8) The seat belt sign

I’ve travelled a lot.  Like most people, I’m not a fan of turbulence, but there are some times when I am literally appealing to a higher power for sudden, unexpected, near catastrophic turbulence to hit the plane – even if we’re still on the ground!  It’s when we’re about to take off, or we’re about to land, because someone has decided it’s time to get out of their seat and and embark upon a voyage of exploration throughout the entire cabin.  You can see their mindset – “I paid for my ticket. Why should I have to abide by the instructions of the flight attendant?”. If they just could take their over-inflated sense of self-importance offline for a few minutes, they’d probably realise that that trip to the galley area to demand an apple juice, (because hey, apple juice is much more critical than the tasks that flight attendants are currently doing in preparation for take off) could probably wait for a few minutes until the seat belt sign is switched off.  Which it will be for 99% of the flight!

The other day, I was in a plane that was seriously 20 seconds from touching down, and some joker gets up and makes his way to the toilet.  They had been locked by the flight attendants because …. we’re busy landing the bloody plane!  But that’s lets face it, if a seat belt sign hasn’t deterred the passenger, then nothing as simple as a locked door is going to stop him either.  So he’s standing there trying to break down the door like a SWAT team doing a drug raid, whilst the poor flight attendant has to put her safety at risk to get this numpty to the sit the hell back down.

9) The baggage carousel

As well as SpaceX and cross-continental transport tunnels, Elon Musk has already invested billions of dollars into baggage carousels at airports. Baggage carousels are incredibly hi-tech pieces of equipment.  There is a series of highly sophisticated Bluetooth devices that scan every single passenger as they approach via the entrance hall – devices that measure each passenger’s exact distance from their shoes to the carousel down to the nearest millimetre.  These measurements are sent wirelessly to the luggage delivery staff who then proceed to deliver the suitcases in exactly the order of proximity of passengers to the carousel.  The closer you stand, the faster your bag will come out.

I don’t have any concrete evidence of Elon’s involvement in baggage carousels – but surely that must be the case, because what other reason could there be for people to jam themselves around the thing like sardines in a can, making it impossible for anyone to see or even pick up their bag. Oh, and here’s a great idea – grab that airport luggage trolley and jam it right up against the carousel as well.  Heaven knows, if you packed 34 items of carry-on, you probably have an aircraft carrier plus a 4-storey building jammed into your suitcase.  No way you’ll be able to lift that more than a couple of inches.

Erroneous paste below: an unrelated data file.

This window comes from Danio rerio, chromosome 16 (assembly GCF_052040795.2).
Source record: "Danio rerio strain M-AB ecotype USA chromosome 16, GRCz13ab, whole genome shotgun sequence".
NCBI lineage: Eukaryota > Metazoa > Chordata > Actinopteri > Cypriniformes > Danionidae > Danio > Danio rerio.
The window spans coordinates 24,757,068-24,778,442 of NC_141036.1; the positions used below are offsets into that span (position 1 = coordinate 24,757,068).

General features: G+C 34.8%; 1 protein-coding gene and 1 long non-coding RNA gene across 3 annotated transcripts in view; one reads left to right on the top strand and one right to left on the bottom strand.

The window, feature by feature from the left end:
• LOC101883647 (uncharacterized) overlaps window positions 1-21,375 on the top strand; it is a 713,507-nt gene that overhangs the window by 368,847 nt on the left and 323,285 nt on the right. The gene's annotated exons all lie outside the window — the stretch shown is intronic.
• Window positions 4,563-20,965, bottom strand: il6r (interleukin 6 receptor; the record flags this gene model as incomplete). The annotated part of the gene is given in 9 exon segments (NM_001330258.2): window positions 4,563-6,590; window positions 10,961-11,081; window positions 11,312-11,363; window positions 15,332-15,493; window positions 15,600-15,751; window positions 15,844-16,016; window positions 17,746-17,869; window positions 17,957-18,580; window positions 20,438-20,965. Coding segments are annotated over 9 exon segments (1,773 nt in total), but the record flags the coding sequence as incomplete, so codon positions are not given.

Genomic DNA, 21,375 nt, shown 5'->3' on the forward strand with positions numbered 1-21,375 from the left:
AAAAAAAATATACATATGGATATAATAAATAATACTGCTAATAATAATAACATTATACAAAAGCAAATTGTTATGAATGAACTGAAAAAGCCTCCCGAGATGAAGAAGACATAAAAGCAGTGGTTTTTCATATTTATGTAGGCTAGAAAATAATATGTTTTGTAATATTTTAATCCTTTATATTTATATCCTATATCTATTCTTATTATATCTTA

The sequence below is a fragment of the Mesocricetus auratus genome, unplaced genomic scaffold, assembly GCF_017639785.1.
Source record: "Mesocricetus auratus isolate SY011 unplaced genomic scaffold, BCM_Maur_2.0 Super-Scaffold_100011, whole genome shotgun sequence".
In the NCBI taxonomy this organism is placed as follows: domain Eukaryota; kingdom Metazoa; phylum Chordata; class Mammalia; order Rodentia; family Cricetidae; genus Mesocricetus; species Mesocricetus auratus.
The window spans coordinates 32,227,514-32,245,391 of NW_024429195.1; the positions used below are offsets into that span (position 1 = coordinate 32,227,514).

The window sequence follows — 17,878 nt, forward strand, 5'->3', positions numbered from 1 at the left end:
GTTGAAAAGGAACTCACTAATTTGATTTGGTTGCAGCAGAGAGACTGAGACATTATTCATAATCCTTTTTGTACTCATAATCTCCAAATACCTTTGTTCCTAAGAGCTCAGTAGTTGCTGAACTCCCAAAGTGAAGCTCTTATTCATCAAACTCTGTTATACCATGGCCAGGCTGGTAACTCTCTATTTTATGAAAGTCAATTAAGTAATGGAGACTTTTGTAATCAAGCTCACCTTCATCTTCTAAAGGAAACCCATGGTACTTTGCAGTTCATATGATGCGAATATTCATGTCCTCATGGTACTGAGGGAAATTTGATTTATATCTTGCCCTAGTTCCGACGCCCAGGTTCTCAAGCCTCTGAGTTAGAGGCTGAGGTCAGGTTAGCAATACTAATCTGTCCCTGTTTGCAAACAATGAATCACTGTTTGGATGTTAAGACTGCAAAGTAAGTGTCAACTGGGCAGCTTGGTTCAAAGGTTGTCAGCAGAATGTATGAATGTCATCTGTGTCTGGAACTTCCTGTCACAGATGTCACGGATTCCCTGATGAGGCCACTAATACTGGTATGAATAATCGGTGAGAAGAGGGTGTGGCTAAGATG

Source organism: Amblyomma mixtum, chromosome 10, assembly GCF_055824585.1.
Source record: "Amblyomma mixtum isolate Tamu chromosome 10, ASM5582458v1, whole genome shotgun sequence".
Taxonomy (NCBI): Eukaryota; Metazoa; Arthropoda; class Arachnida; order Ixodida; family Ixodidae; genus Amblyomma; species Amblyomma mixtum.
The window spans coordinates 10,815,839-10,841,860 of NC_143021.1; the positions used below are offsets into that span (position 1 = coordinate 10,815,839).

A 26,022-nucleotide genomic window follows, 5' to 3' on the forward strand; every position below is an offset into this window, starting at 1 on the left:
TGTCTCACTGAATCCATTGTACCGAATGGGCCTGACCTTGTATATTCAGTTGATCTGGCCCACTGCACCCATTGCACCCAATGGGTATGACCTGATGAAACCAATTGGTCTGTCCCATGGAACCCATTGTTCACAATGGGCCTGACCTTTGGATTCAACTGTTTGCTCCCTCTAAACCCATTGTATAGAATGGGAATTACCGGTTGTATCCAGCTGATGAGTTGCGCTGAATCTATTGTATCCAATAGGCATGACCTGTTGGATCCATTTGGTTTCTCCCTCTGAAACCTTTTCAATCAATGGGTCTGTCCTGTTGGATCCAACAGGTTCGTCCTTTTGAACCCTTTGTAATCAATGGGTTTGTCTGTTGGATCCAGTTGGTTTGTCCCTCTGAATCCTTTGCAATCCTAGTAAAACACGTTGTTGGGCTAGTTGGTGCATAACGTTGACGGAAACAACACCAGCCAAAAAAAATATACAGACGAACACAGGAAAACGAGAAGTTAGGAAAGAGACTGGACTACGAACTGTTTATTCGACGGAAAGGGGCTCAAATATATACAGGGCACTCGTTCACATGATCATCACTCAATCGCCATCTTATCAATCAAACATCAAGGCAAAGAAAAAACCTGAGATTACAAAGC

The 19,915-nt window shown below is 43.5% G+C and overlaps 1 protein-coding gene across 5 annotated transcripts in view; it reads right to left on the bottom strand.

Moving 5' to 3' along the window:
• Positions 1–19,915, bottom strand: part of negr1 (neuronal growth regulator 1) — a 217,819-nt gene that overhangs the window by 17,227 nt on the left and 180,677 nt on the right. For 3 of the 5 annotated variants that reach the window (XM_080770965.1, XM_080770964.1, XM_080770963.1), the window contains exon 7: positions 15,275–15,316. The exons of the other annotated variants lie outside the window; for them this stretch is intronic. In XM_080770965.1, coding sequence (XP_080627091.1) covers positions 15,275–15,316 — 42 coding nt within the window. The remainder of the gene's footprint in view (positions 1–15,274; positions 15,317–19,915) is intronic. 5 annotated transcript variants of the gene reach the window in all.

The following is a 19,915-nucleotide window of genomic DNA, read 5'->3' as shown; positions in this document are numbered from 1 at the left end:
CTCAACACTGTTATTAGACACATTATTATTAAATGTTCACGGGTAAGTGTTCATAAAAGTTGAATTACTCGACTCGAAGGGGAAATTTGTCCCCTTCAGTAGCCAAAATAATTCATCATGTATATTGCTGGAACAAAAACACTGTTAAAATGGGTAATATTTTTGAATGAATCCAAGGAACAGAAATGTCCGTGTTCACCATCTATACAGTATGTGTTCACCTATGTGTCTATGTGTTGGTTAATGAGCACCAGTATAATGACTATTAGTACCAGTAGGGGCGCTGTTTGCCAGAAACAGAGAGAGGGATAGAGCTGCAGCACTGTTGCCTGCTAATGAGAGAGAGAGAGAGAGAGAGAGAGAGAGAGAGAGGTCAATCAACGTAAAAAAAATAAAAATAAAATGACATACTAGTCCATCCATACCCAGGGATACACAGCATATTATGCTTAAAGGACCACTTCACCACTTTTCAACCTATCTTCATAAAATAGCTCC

Pro tip:  Standing just 1 meter back from the carousel lets everyone easily see and grab their bags.  And there’s no Bluetooth either, or Elon Musk for that matter.  He’s got more important stuff to do than watch you make a fool of yourself around a baggage carousel. Smile

10 ) Your airline staff

This is perhaps the motivation for this entire post.  On a few flights recently, I’ve seen the flight attendants over stretched in their duties because they are spending so much time trying to get passengers to do what passengers are meant to be doing without explicit instruction.  Or even worse, people being just plain rude to them.  Man, that gets me wound up.  So wound up it makes me want to blog about it Smile

Whatever your profession, nothing is more insulting than someone coming up to you and basically announcing “Whatever task you are doing is not as important as you catering to my most trivial of needs right now”.  It’s disrespectful and demeaning.  At the end of my work day, I feel best when I look back at the day and think “I achieved a lot today”.  More and more nowadays, when I’m a plane sitting within eyeshot of a flight attendants, when the plane lands I don’t see a look of job satisfaction; I see “Thank heavens, these rude and ignorant people will be getting off this damn plane so I won’t have to deal with them again”.  That’s a really sad reflection on us as passengers.

So there’s my “travel tips” for you.  Happy flying Smile

The village idiot

If you are not familiar with the term Village Idiot, then Wikipedia provides a sufficient definition from which I can base this blog post.

https://en.wikipedia.org/wiki/Village_idiot

“The village idiot … is a person known for ignorance or stupidity”

Over the past couple of weeks I’ve been flying a bit.  First was OpenWorld and OracleCode in New Delhi in India, and from there, I was heading straight from there to Cleveland, Ohio for the GLOC users conference for the first time.  Being a fairly seasoned traveller, this should have been a relatively straightforward affair.

Well… things didn’t turn out that way. 

To get to Cleveland, first I had to get to the United States, so I had two flights, as you can see from the picture  – one from New Delhi to a transfer in Shanghai, and then from Shanghai to San Francisco.